In the last decade or two, we’ve seen the rise of the Marketing Tower: Supertall skyscrapers that reach soaring new heights, make headlines all over the world, and bring worldwide recognition to skylines previously unknown.
More often than not, these massive structures are found in countries not seen as major players on the world stage, or whose participation in global events is only a recent development. Of the top 10 tallest buildings in the world at the moment, two are American, two are Middle Eastern, and the rest can be found in East Asia. Expand to the current top 20, and you get proportions that are nearly the same.
All this is new. With just one exception, the oldest structure on the top 10 list is from 1998, and a brief perusal of upcoming plans reveals that a crowded next generation of skyscrapers will battle for supremacy for the title of world’s tallest structure. We have entered a new arms race, and the battleground is in the sky.
But you know what? They’re all boring.
Though I marvel at the technological achievements and ingenious design solutions these buildings require, I can only view them as interchangeable megastructures that serve little purpose other than to show off to the world, if only for a moment, until the crown is yanked away by the next country with an oil boom and a Napoleon complex.
Except for Taipei 101:
Located in Taipei, the capital of Taiwan, and named in part for its 101 floors, Taipei 101 instantly became an internationally recognized symbol, and, for six years, was the tallest building in the world. It still ranks as #4, as of 2013.
But a number of factors, from engineering achievements to design aesthetics, set Taipei 101 apart for me. I can watch architecture documentaries all day long (I often do), but this one is different. It’s not just another massive skyscraper meant to catch the attention of newspapers and photographers all over the world; it’s an engineering marvel, sure, but it’s also an integral part of the landscape, which is something I’ve not seen from other supertall skyscrapers that have sprung up lately.
Taipei 101 Facts and Figures
Let’s start with the plain and simple facts about Taipei 101: It’s absolutely massive, by any measure, and its comparatively unobtrusive surroundings mean it can be seen from all throughout the city. Upon completion, it set a number of records, and has some other impressive numbers as well:
- Height: 508 m (1,667 ft)
- Floors: 101 (hence the name)
- Floor area: 193,400 sq m (2.08 million sq ft)
- Total weight: 700,000 tons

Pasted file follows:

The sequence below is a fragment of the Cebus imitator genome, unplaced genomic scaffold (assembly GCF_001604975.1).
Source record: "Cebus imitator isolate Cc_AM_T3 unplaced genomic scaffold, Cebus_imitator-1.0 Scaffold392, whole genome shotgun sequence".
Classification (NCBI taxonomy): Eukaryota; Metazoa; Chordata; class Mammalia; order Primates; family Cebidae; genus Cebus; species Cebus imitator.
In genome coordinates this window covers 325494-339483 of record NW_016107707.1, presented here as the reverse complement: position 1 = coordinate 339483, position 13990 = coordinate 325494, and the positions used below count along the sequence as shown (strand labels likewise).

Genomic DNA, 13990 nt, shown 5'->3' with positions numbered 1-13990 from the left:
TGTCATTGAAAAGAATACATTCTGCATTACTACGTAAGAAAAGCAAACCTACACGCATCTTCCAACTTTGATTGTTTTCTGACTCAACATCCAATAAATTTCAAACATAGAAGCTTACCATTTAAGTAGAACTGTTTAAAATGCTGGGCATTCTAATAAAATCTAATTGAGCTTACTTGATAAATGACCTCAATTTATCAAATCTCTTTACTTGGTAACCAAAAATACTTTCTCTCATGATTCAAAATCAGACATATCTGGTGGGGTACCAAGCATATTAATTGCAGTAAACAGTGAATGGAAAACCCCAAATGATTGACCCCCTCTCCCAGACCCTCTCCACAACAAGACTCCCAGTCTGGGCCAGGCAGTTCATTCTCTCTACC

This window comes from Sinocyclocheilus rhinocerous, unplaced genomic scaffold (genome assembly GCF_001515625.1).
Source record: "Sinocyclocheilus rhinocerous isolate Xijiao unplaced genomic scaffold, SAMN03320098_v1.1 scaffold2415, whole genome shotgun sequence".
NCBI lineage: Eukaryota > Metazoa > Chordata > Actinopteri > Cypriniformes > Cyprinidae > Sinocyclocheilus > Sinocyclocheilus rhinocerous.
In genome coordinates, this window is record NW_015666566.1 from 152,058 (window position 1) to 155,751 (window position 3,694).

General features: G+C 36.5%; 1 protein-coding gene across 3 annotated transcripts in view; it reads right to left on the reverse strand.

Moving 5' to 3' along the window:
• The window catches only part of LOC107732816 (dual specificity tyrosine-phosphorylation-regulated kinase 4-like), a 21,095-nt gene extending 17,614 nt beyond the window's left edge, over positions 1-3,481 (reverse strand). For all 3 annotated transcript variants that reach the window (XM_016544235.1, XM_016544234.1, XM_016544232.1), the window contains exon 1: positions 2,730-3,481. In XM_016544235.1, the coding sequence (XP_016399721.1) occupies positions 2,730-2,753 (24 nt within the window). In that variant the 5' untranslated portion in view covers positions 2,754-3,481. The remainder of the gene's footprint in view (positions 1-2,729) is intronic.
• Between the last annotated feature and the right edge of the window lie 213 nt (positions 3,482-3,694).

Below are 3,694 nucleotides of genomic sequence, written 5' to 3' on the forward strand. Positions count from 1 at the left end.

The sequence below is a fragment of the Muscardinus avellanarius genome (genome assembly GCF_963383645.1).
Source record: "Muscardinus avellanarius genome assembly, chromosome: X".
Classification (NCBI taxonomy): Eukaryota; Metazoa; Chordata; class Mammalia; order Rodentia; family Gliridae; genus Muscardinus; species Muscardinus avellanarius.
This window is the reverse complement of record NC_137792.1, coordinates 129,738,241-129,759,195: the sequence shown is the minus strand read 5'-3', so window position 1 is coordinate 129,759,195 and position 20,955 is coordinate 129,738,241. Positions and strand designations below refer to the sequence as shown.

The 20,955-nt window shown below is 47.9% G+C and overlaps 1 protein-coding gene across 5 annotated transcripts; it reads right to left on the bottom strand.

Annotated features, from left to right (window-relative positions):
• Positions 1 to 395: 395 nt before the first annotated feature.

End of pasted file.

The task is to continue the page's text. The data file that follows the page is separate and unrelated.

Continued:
- Construction time: 6 years (2004 to 2010)
- Crew: 2,000 workers
- Cost: $1.8 billion
It also has the world’s fastest elevators (though soon to be surpassed), which ascend at speeds of 16.83 meters per second (55.22 ft/s). But they’re also astoundingly smooth; demo videos show passengers balancing a coin on its edge while on the ground floor, which doesn’t fall over by the time they reach the top.
Taipei 101 is also highly energy efficient, and received LEED Platinum Certification in 2012, which is the highest award for sustainable construction, which also made it the tallest green building in the world.
It took 8 months just to analyze the soil to determine whether the site was suitable for a building of this size, and a further 15 months just to complete the foundations.
Other interesting numbers include its massive amount of electrical cabling, which could reach New York and back if stretched end to end, and the 40,000 people who come in and out of the building each and every day. It’s practically a city unto itself, which necessitates a massive logistical infrastructure, such as public transportation and electrical requirements, that reach far beyond the building and into the city. Anything this size is guaranteed to impact the surrounding area; and, of course, the reverse is also true.
Taipei 101’s disaster prevention features
Taiwan is a horrible place to build a skyscraper. Not only is it right on the Ring of Fire, but its capital city lies right on top of multiple fault ones, one of which is just a few blocks away. Awkward.
Check out the earthquake map:
Notice the dates? This is only from a 15 year period.
And then you’ve got typhoons. These massive storms batter the entire East Asian coastline with unrelenting wind and rain, strong enough to bring down entire buildings. Constructing a skyscraper of this size, particularly with no other structures nearby to dilute the force of the wind, is just asking for trouble.
I was there during a minor typhoon, and yes, those winds are strong enough to knock you down. It takes a concerted effort just to walk in a straight line. But if I fall down, I get a bruise. If a skyscraper falls down, well…awkward.
That’s why Taipei 101 has some of the most innovative safety precautions of anything ever built, requiring a challenging combination of strength and flexibility, which allow it to withstand winds up to 216 km/h (134 mph), and earthquakes of a magnitude of 9.0. It has higher safer ratings than Taiwan’s nuclear power plants.
Double stairstep corners
The original design exhibited some worrisome patterns when run through a wind simulator, severe enough to necessitate a design change. But the solution is practically invisible; the edges were given a “double stairstep” design, almost like the fluting of Greek columns:
They may seem humble, but those redesigned edges reduce the potentially dangerous oscillations caused by high winds by about 30-40%, allowing the structure to stand, even under the force of relentless typhoons. And by now, they’ve become a recognizable design element of the structure. Plus they provided the added bonus of increasing the number of people who can have a corner office. Win win!
Tuned mass damper
One of Taipei 101’s most famous engineering features is its tuned mass damper, which is the secret weapon behind its disaster survival techniques. It’s essentially a giant pendulum, which swings in the opposite direction of the sway of the building, preventing it from swaying too far.